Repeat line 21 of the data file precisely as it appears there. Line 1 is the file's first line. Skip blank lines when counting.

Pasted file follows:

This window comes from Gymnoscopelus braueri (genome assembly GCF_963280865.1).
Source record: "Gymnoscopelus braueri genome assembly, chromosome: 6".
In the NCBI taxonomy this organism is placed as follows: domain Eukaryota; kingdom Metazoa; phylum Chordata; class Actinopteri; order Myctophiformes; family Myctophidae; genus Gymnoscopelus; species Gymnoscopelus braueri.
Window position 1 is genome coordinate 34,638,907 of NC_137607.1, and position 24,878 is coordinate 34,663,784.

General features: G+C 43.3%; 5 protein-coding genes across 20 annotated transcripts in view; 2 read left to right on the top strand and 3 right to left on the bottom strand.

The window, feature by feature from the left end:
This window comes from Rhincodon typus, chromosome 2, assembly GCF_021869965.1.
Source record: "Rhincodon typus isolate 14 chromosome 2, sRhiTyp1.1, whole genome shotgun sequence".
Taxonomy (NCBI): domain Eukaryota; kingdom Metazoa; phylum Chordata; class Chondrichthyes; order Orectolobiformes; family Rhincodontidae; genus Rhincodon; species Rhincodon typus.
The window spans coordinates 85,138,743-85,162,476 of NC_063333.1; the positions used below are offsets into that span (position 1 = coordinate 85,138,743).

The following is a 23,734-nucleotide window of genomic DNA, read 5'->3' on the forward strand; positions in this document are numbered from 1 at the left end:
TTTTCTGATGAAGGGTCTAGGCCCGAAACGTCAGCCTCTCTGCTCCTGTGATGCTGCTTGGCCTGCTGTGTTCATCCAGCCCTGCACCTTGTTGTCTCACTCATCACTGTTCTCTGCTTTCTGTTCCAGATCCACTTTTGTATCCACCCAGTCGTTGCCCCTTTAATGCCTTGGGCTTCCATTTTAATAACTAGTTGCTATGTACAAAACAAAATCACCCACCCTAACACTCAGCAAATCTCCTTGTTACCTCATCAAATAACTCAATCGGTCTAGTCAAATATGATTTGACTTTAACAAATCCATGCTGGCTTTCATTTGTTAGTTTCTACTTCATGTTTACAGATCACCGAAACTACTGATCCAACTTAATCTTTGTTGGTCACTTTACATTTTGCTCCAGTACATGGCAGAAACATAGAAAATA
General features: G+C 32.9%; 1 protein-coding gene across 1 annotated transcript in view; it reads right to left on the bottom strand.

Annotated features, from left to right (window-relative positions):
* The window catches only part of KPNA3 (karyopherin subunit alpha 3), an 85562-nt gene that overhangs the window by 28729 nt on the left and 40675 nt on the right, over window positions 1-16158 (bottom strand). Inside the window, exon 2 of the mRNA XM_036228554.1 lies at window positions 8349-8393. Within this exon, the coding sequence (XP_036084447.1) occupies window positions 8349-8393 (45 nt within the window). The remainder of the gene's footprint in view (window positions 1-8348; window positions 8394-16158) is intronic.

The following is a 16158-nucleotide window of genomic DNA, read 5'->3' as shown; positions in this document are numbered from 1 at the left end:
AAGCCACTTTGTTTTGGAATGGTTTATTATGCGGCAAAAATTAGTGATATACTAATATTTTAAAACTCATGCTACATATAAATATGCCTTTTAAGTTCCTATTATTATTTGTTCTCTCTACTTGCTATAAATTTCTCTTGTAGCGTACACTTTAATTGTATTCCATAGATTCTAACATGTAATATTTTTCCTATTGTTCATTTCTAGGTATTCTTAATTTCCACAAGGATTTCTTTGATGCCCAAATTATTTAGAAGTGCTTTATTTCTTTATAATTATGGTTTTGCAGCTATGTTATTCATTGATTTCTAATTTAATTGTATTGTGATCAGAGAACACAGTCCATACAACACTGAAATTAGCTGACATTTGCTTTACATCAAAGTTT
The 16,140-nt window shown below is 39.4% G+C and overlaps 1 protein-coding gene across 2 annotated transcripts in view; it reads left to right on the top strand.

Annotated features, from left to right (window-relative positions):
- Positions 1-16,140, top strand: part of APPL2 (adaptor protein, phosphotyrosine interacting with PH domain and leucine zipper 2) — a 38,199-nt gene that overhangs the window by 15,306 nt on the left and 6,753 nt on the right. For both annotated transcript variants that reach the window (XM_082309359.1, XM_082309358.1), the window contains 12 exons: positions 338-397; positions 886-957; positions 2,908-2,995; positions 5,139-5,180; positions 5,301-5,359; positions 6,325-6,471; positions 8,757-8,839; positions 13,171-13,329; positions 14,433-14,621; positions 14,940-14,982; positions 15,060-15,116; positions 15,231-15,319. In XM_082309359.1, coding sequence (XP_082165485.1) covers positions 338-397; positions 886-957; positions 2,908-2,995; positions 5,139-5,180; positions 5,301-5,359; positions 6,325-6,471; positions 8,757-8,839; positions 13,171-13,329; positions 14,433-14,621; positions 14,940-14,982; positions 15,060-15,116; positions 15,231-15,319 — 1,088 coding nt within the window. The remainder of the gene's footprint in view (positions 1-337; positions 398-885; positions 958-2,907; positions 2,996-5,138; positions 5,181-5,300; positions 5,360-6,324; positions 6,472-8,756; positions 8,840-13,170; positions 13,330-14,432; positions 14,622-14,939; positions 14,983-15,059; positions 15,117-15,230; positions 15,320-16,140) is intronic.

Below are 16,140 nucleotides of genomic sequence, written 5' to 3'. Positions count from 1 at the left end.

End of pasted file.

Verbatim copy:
Below are 16,140 nucleotides of genomic sequence, written 5' to 3'. Positions count from 1 at the left end.